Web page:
Joblessness has become a common problem for youths in Africa with the hope of finding solution being delayed due to long lack of support, President Ellen Johnson-Sirleaf has lamented.
"Youth across the continent and young graduates face the stark realization of being unable to find jobs, exposing their vulnerabilities to crime and violence," President Sirlead said when she addressed the 16th Mid-Term Review Meeting of the International Development Association.
Making the opening remarks last Tuesday, the president said "Our hopes to achieve the potential for regional integration have been long delayed due to long-standing trading relationships and lack of effective international support."
She added: "Perhaps the more relevant aspects of your Review to our unfulfilled expectations are the response to crisis and promotion of regional integration. Peace and stability, a sine qua non for sustained growth and development, still elude too many of our countries."
She applauded the recent progress supported by multilateral programs that have led to the West African Gas Pipeline and the West African Power Pool.
Studies have shown that the cause of rising crime in third world countries such as Liberia is the lack of jobs.
Reports say global youth unemployment will continue rising over the next five years,according to a new report from the International Labor Organization.
The effects of the euro crisis will spill over from developed to emerging economies, the ILO says, pushing youth unemployment to almost 13% by 2017.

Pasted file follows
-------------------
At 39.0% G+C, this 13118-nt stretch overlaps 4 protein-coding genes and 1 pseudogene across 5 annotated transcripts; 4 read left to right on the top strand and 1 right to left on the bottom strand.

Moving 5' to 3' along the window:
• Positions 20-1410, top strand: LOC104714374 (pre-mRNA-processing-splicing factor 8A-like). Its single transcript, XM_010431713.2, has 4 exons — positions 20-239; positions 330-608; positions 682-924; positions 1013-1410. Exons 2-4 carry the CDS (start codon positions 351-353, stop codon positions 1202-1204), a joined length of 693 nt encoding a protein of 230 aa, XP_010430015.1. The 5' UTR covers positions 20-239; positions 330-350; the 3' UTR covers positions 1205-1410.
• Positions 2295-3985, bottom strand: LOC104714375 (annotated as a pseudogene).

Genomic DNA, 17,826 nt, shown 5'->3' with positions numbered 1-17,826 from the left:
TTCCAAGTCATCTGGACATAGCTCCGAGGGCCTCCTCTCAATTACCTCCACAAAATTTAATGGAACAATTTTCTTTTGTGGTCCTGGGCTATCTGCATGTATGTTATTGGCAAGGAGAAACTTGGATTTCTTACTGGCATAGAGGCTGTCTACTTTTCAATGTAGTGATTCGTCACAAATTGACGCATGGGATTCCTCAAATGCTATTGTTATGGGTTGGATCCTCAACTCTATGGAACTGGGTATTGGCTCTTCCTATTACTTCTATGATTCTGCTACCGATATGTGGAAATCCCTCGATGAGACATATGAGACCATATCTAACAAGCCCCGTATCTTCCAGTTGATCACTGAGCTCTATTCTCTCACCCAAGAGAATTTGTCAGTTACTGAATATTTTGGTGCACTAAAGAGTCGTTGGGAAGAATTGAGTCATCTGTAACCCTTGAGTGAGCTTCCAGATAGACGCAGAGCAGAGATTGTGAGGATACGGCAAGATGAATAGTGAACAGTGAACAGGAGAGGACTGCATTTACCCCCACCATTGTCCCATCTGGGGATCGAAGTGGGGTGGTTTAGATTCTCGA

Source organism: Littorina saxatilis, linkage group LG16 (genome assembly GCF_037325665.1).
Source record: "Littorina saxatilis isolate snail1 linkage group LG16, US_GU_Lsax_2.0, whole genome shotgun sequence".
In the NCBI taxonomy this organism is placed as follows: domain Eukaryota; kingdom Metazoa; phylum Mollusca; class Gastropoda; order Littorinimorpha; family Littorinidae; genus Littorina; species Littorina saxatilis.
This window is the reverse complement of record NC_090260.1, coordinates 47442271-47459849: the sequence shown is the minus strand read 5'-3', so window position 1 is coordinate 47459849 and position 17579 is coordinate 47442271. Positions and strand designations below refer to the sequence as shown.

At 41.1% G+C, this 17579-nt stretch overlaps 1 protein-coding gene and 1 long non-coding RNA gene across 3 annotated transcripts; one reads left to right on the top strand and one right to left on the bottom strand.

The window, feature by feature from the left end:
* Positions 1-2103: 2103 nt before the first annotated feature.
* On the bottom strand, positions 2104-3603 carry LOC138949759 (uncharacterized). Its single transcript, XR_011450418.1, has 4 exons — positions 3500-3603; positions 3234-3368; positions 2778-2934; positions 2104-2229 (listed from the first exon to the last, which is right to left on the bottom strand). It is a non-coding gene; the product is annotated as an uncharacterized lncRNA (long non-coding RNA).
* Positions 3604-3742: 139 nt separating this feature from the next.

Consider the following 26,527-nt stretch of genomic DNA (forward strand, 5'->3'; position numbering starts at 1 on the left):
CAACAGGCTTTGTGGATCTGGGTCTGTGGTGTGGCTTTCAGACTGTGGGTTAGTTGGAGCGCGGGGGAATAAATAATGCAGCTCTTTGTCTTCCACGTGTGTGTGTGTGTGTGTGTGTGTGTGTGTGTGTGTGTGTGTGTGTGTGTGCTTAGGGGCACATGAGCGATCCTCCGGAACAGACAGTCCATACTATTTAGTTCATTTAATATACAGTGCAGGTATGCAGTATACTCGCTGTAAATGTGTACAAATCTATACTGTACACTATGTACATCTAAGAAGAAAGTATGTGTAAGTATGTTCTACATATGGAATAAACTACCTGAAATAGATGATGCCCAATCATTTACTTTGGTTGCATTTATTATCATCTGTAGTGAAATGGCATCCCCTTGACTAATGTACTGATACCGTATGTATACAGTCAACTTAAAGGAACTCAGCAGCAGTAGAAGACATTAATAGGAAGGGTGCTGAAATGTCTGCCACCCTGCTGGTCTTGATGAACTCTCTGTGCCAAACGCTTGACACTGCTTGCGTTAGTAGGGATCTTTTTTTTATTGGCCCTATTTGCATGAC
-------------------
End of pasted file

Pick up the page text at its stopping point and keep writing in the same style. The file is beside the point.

The ILO warned that many young people have given up hope of ever finding a job.
The report calls for government-backed jobs and training, that some countries where youth unemployment is relatively low, such as Austria, Denmark and Sweden, have successfully introduced.
The report says that although youth unemployment in Europe is forecast to fall slightly in the next few years, this is not likely to be because more jobs are unavailable.
"Much of this decline in the jobless rate is not due to improvements in the labor market, but rather to large numbers of young people dropping out of the labor force altogether due to discouragement," the ILO says.
"These discouraged youth are not counted among the unemployed," it adds.
The Eurozone crisis will impact on emerging economies in East Asia and Latin America as the demand in Europe slows and exports decreases.
Youth unemployment is rising in these emerging economies.
The Middle East and North Africa have the highest rates of youth unemployment and will continue to do so, the report says.
Even though the number is expected to fall slightly in North Africa, the report estimates it will still stand at 26.7% in 2017, with the Middle East projected to have 28.4% of its young people out of work by that date.
"Schemes using employment guarantees and an emphasis on training could help get jobseekers off the street and into useful activities, providing a safeguard against further economic stress," lead author of the report, Ekkehard Ernst, said.